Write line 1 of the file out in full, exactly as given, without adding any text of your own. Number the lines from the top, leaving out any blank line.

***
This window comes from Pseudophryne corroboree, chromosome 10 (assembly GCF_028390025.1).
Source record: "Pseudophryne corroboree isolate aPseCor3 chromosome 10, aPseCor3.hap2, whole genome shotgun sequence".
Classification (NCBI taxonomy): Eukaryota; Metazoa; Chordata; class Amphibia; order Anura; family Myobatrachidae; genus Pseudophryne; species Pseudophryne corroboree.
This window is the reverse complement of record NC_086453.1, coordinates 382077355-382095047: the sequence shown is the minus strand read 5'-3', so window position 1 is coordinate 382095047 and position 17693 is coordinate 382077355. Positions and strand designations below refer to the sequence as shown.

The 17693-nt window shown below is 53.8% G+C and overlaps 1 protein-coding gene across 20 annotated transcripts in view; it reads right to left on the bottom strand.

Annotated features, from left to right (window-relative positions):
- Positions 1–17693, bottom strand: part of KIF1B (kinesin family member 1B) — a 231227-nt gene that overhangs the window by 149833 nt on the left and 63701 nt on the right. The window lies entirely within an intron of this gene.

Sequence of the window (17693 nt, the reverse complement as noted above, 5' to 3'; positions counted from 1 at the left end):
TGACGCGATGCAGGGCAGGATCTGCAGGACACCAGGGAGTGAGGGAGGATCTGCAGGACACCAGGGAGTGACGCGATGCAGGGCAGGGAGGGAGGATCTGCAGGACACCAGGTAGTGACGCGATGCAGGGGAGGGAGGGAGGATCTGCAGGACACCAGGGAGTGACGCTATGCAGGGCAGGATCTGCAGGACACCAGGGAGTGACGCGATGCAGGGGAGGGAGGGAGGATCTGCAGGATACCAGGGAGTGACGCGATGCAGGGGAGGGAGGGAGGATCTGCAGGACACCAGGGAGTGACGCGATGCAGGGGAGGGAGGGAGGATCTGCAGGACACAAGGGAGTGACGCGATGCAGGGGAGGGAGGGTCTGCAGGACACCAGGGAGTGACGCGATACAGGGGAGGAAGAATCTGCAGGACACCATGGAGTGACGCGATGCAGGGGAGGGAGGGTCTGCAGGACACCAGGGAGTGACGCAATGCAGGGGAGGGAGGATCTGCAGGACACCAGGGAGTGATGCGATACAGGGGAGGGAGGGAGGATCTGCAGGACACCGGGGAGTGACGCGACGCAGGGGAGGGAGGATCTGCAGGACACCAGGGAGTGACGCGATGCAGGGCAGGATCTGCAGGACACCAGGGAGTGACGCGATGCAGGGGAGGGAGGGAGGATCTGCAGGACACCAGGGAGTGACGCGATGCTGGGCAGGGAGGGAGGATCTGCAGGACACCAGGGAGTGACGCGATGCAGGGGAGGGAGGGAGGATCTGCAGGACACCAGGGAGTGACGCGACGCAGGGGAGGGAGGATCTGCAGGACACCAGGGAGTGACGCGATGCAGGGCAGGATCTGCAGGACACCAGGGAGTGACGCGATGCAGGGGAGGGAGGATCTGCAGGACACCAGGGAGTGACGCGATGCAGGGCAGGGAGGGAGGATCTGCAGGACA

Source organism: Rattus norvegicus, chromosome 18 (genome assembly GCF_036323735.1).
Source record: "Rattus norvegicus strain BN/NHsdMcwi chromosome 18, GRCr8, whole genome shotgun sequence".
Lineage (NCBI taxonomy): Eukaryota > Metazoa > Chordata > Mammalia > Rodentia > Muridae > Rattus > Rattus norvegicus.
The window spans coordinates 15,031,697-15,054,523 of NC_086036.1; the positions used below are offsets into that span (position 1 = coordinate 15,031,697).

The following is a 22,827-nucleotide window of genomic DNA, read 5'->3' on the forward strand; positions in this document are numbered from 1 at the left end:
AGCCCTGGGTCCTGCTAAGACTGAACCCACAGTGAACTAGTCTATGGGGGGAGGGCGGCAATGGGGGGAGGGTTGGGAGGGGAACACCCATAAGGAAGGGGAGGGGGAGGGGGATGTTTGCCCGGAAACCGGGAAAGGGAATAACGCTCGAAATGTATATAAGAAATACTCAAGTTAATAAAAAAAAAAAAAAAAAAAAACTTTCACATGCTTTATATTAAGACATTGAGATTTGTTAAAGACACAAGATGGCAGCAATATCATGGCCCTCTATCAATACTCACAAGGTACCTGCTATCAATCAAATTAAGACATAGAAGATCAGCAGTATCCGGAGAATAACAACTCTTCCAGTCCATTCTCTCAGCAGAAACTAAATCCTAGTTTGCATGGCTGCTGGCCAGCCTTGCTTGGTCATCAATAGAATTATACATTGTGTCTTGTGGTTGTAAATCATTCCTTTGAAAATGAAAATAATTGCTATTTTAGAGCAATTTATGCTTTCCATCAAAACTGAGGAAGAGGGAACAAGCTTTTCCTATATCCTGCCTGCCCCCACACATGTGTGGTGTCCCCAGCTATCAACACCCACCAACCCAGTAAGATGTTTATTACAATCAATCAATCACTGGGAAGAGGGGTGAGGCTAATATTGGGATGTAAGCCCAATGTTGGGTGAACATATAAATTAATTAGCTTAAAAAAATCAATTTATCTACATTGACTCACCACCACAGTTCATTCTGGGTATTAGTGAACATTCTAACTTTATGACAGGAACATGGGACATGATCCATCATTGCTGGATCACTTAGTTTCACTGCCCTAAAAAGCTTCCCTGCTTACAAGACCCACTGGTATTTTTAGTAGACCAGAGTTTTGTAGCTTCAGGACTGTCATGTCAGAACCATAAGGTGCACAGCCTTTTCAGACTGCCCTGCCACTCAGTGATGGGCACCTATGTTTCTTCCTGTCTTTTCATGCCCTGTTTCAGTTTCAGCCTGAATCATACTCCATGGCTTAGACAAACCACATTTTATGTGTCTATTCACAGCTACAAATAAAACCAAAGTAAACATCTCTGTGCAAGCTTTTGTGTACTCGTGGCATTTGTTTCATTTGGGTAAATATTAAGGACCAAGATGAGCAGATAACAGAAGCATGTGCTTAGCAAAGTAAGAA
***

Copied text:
This window comes from Pseudophryne corroboree, chromosome 10 (assembly GCF_028390025.1).